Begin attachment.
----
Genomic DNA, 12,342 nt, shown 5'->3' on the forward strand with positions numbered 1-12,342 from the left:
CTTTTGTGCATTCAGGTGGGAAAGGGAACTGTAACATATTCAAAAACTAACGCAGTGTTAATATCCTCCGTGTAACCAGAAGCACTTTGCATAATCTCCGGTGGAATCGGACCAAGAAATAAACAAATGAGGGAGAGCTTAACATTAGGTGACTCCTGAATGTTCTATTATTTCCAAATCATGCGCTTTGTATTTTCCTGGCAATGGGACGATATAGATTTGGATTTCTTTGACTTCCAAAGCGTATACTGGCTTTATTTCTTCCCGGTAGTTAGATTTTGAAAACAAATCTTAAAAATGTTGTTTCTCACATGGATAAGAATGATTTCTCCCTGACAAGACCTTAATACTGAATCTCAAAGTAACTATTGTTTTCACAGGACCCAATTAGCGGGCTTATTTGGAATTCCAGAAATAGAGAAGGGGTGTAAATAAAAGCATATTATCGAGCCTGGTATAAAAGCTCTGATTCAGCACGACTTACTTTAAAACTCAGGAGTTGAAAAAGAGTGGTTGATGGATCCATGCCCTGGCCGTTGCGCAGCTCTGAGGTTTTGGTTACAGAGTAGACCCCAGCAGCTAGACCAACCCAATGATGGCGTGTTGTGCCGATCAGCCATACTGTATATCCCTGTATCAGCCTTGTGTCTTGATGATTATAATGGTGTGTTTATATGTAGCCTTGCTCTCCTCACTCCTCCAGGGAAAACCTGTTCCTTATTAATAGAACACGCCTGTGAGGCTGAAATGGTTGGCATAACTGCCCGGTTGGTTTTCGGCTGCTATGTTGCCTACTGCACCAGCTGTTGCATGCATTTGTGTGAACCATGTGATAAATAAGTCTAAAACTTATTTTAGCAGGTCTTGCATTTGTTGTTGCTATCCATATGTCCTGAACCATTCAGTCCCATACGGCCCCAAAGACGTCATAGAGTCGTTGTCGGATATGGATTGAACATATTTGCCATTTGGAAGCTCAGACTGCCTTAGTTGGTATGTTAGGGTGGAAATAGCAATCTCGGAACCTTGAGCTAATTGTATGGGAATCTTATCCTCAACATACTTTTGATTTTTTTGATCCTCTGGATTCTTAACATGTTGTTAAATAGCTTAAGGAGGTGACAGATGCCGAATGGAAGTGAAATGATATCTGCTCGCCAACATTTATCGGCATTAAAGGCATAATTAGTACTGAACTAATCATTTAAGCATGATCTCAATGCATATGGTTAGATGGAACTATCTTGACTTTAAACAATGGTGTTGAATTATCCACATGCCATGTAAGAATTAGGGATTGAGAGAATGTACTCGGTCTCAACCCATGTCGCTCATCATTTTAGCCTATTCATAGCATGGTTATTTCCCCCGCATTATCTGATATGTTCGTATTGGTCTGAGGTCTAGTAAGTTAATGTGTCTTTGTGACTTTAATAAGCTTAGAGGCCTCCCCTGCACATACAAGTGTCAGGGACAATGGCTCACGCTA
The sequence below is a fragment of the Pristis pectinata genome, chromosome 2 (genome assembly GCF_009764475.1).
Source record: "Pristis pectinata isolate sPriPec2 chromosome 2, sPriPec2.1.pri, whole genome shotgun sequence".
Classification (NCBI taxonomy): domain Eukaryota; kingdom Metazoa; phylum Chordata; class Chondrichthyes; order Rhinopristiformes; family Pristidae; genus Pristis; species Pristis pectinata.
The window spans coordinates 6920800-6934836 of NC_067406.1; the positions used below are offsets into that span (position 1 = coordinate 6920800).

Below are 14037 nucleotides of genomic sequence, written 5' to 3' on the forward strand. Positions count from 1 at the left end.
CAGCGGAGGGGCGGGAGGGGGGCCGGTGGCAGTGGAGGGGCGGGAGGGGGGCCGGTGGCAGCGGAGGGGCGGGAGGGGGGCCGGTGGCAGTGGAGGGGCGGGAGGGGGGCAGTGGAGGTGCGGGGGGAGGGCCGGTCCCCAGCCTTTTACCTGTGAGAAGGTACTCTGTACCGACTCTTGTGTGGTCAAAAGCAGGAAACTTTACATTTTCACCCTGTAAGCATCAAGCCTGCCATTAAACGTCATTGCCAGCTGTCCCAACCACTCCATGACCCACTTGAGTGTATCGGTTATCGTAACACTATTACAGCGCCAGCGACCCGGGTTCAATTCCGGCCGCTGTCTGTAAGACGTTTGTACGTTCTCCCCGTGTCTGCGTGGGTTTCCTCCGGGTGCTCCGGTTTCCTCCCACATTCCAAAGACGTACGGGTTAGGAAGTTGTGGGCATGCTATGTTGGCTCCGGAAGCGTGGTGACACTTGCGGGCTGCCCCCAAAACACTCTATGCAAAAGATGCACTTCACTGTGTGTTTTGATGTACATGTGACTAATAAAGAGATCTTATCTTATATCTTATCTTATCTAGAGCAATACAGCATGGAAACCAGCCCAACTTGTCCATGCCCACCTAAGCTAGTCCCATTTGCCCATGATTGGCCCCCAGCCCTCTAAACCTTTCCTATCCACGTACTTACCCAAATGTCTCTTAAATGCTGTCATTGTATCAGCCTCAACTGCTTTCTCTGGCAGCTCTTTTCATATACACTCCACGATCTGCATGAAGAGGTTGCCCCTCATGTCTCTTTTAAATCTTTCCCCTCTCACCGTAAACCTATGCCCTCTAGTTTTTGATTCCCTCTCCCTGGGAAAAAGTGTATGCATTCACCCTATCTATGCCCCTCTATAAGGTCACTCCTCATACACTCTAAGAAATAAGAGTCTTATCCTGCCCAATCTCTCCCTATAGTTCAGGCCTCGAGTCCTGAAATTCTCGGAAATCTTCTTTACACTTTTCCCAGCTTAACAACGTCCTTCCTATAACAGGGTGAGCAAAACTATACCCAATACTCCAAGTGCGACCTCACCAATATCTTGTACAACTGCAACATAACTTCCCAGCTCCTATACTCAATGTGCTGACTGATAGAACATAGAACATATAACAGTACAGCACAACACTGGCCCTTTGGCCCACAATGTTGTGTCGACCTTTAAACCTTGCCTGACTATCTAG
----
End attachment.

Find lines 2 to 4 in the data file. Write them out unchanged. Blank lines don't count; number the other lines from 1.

CTTTTGTGCATTCAGGTGGGAAAGGGAACTGTAACATATTCAAAAACTAACGCAGTGTTAATATCCTCCGTGTAACCAGAAGCACTTTGCATAATCTCCGGTGGAATCGGACCAAGAAATAAACAAATGAGGGAGAGCTTAACATTAGGTGACTCCTGAATGTTCTATTATTTCCAAATCATGCGCTTTGTATTTTCCTGGCAATGGGACGATATAGATTTGGATTTCTTTGACTTCCAAAGCGTATACTGGCTTTATTTCTTCCCGGTAGTTAGATTTTGAAAACAAATCTTAAAAATGTTGTTTCTCACATGGATAAGAATGATTTCTCCCTGACAAGACCTTAATACTGAATCTCAAAGTAACTATTGTTTTCACAGGACCCAATTAGCGGGCTTATTTGGAATTCCAGAAATAGAGAAGGGGTGTAAATAAAAGCATATTATCGAGCCTGGTATAAAAGCTCTGATTCAGCACGACTTACTTTAAAACTCAGGAGTTGAAAAAGAGTGGTTGATGGATCCATGCCCTGGCCGTTGCGCAGCTCTGAGGTTTTGGTTACAGAGTAGACCCCAGCAGCTAGACCAACCCAATGATGGCGTGTTGTGCCGATCAGCCATACTGTATATCCCTGTATCAGCCTTGTGTCTTGATGATTATAATGGTGTGTTTATATGTAGCCTTGCTCTCCTCACTCCTCCAGGGAAAACCTGTTCCTTATTAATAGAACACGCCTGTGAGGCTGAAATGGTTGGCATAACTGCCCGGTTGGTTTTCGGCTGCTATGTTGCCTACTGCACCAGCTGTTGCATGCATTTGTGTGAACCATGTGATAAATAAGTCTAAAACTTATTTTAGCAGGTCTTGCATTTGTTGTTGCTATCCATATGTCCTGAACCATTCAGTCCCATACGGCCCCAAAGACGTCATAGAGTCGTTGTCGGATATGGATTGAACATATTTGCCATTTGGAAGCTCAGACTGCCTTAGTTGGTATGTTAGGGTGGAAATAGCAATCTCGGAACCTTGAGCTAATTGTATGGGAATCTTATCCTCAACATACTTTTGATTTTTTTGATCCTCTGGATTCTTAACATGTTGTTAAATAGCTTAAGGAGGTGACAGATGCCGAATGGAAGTGAAATGATATCTGCTCGCCAACATTTATCGGCATTAAAGGCATAATTAGTACTGAACTAATCATTTAAGCATGATCTCAATGCATATGGTTAGATGGAACTATCTTGACTTTAAACAATGGTGTTGAATTATCCACATGCCATGTAAGAATTAGGGATTGAGAGAATGTACTCGGTCTCAACCCATGTCGCTCATCATTTTAGCCTATTCATAGCATGGTTATTTCCCCCGCATTATCTGATATGTTCGTATTGGTCTGAGGTCTAGTAAGTTAATGTGTCTTTGTGACTTTAATAAGCTTAGAGGCCTCCCCTGCACATACAAGTGTCAGGGACAATGGCTCACGCTA
The sequence below is a fragment of the Pristis pectinata genome, chromosome 2 (genome assembly GCF_009764475.1).
Source record: "Pristis pectinata isolate sPriPec2 chromosome 2, sPriPec2.1.pri, whole genome shotgun sequence".